5    bool escapeGhosts(vector<vector<int>>& ghosts, vector<int>& target) {
6        int manhattanDistance = abs(target[0]) + abs(target[1]);
7        for (vector<int>& ghost : ghosts) {
8            if (manhattanDistance >= abs(ghost[0] - target[0]) + abs(ghost[1] - target[1])) {
9                return false;
10            }
11        }
12        return true;
13    }
14};

C#

1
2csharp
3public class Solution {
4    public bool EscapeGhosts(int[][] ghosts, int[] target) {
5        int manhattanDistance = Math.Abs(target[0]) + Math.Abs(target[1]);
6        foreach (int[] ghost in ghosts) {
7            if (manhattanDistance >= Math.Abs(ghost[0] - target[0]) + Math.Abs(ghost[1] - target[1])) {
8                return false;
9            }
10        }
11        return true;
12    }
13}

Explanation of the Code

In each solution, we first calculate the Manhattan Distance from Pacman's starting position (0, 0) to the target.

Then, we go through each sub-array (which represents the coordinates of a ghost) in the ghosts array. For each ghost, we calculate the Manhattan Distance from the ghost's position to the target.

If the Manhattan Distance of any ghost is less than or equal to the Manhattan Distance of Pacman, we know that the ghost can reach the target point before or at the same time as Pacman. Therefore, Pacman cannot escape successfully, and we return false.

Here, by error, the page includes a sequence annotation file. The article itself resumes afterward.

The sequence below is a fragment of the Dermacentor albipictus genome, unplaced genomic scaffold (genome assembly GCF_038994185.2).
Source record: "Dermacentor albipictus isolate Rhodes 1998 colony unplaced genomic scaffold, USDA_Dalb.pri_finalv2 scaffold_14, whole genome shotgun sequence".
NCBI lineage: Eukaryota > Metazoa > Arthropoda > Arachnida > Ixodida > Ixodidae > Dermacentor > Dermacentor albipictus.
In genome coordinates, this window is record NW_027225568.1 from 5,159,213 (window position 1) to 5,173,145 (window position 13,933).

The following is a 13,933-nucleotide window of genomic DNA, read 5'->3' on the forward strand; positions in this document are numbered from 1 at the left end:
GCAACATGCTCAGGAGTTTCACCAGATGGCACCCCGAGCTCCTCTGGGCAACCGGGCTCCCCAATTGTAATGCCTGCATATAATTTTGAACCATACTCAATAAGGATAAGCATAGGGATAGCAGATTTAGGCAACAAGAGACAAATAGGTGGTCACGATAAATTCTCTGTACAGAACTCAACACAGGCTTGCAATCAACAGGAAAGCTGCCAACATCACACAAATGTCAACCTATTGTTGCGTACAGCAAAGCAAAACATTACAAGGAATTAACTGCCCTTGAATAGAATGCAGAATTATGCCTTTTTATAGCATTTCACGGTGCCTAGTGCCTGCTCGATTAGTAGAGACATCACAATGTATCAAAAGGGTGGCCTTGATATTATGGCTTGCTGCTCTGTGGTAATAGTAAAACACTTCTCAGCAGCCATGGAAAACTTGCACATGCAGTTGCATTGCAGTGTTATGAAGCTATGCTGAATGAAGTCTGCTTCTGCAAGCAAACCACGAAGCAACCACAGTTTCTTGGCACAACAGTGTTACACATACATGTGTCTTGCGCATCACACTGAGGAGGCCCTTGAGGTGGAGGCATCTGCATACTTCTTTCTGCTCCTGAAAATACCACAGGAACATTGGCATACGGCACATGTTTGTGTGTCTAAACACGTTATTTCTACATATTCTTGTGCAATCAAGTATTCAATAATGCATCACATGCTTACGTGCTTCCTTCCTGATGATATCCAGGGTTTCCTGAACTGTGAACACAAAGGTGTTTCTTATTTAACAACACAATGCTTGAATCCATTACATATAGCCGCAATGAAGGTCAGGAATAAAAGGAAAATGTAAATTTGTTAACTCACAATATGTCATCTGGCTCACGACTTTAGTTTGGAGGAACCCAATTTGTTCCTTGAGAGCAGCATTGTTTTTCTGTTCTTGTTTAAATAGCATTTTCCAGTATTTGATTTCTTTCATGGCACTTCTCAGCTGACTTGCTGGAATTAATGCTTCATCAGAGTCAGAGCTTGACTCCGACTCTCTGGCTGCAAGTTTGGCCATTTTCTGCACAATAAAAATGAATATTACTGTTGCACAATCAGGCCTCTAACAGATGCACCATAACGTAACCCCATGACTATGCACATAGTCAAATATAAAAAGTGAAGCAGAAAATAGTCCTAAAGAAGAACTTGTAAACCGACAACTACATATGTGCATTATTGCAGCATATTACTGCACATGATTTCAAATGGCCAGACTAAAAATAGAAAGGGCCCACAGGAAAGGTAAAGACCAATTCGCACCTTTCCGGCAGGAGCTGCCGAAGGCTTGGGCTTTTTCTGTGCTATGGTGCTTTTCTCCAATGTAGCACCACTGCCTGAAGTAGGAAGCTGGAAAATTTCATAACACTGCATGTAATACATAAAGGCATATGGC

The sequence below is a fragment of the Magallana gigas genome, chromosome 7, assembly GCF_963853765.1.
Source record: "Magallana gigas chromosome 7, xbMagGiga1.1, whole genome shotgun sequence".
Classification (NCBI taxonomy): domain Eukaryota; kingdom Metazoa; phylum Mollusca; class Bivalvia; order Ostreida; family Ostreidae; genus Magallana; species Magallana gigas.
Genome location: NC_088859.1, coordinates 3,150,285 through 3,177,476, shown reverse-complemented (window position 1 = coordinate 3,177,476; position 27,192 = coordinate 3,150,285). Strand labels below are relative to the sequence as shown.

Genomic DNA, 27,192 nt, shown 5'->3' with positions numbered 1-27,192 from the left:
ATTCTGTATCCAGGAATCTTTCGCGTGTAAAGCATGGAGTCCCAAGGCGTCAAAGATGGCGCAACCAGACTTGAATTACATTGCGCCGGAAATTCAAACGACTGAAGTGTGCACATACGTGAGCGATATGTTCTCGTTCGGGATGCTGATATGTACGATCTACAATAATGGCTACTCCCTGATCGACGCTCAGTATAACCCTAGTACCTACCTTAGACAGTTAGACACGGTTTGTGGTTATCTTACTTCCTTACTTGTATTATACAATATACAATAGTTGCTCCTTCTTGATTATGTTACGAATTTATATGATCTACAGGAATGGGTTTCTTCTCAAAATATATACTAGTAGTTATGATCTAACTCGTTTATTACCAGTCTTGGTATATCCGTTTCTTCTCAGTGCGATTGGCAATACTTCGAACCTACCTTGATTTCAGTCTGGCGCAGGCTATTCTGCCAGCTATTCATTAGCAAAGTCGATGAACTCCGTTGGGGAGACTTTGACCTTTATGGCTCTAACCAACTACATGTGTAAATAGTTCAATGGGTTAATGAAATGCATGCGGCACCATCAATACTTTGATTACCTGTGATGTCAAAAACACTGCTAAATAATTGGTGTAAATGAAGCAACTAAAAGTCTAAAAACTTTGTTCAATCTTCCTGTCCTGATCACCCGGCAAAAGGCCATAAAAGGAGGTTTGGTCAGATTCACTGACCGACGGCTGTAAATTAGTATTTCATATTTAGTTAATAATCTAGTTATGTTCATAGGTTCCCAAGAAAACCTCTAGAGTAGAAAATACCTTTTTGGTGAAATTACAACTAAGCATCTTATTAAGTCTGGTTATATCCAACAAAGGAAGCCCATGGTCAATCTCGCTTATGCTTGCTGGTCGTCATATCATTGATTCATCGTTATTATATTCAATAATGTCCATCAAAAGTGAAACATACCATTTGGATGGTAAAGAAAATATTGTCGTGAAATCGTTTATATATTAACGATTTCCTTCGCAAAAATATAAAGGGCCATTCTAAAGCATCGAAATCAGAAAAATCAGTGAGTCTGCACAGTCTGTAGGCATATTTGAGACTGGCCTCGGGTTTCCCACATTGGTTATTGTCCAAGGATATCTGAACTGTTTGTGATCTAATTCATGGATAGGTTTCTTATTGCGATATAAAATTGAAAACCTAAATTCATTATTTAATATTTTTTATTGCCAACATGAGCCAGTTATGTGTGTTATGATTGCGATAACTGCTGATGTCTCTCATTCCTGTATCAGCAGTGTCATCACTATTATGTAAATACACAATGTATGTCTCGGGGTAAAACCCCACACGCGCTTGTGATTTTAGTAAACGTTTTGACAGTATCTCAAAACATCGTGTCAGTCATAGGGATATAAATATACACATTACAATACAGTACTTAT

If after checking all the ghosts no such ghost is found, we know that Pacman can reach the target before all the ghosts. Therefore, Pacman can successfully escape, and we return true.The solutions provided solve the problem in O(n) time complexity, where n is the number of ghosts. This is because we perform a single iteration over the array of ghosts. Therefore, the time complexity of the solution is proportional to the number of ghosts.

In terms of space complexity, our solutions only use a constant amount of space to store the Manhattan Distance for Pacman and each ghost. Thus, our solutions have O(1) space complexity.

These solutions are efficient, and solve the problem as expected. However, one should always remember that the Manhattan Distance used in these solutions is applicable because the movement is restricted to the four cardinal directions (north, east, south, and west). If the movement weren't restricted in this manner, we would need to use a different distance calculation method, such as the Euclidean Distance.

As a final note, understanding the nature of the problem and the restrictions in place allows for a quicker realization that the problem can be solved using the concept of Manhattan Distance, further enhancing problem-solving skills and efficiency.

In conclusion, this game-inspired problem is a great example of how understanding the rules and constraints can simplify the problem-solving process. It demonstrates the power of the Manhattan Distance metric in the context of grid-based games and highlights the importance of interpreting a problem correctly to identify the optimal solution.